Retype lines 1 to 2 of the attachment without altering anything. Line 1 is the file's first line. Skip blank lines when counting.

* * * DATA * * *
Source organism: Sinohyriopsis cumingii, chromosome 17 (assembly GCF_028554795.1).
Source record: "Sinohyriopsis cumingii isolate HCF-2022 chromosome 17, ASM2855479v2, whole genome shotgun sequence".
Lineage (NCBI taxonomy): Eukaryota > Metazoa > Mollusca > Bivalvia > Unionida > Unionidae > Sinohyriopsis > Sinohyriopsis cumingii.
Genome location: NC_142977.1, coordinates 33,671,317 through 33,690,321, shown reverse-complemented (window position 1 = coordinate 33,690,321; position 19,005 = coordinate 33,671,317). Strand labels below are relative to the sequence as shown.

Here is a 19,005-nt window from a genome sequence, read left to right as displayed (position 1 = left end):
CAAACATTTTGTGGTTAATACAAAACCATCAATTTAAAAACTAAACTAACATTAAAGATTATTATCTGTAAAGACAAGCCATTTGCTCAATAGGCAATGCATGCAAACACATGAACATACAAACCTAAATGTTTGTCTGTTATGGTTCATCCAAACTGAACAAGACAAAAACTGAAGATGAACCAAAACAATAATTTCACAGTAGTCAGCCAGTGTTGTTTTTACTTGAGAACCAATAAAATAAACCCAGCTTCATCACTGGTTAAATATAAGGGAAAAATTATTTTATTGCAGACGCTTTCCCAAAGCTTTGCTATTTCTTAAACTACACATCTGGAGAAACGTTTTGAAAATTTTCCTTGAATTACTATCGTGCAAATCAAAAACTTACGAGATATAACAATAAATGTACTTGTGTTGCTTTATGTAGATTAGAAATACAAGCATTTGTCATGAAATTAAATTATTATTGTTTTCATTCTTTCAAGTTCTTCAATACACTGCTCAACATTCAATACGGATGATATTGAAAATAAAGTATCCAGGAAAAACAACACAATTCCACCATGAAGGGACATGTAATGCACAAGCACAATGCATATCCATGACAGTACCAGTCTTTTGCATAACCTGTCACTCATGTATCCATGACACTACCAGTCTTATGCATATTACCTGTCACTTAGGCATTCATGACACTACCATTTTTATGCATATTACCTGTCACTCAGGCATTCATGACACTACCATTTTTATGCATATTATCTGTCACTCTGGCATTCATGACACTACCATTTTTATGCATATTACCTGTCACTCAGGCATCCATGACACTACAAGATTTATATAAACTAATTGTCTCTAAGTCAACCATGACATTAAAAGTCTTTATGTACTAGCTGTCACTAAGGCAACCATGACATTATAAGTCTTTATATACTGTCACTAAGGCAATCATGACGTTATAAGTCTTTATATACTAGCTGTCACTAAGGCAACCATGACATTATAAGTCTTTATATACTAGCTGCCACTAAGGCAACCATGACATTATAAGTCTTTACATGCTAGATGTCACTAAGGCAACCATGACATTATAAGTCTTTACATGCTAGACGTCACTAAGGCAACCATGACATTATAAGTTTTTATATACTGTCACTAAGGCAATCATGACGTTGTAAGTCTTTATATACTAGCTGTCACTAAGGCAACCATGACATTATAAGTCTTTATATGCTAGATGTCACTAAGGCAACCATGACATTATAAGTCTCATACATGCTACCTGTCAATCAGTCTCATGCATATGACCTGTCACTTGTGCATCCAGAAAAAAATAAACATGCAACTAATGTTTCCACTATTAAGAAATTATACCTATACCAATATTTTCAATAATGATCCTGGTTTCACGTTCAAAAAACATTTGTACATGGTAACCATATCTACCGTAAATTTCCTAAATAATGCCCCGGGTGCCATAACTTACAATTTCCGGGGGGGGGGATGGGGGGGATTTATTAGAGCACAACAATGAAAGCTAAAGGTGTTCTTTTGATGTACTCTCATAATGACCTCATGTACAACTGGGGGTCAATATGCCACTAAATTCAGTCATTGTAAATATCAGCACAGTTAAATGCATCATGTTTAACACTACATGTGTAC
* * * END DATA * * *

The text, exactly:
Source organism: Sinohyriopsis cumingii, chromosome 17 (assembly GCF_028554795.1).
Source record: "Sinohyriopsis cumingii isolate HCF-2022 chromosome 17, ASM2855479v2, whole genome shotgun sequence".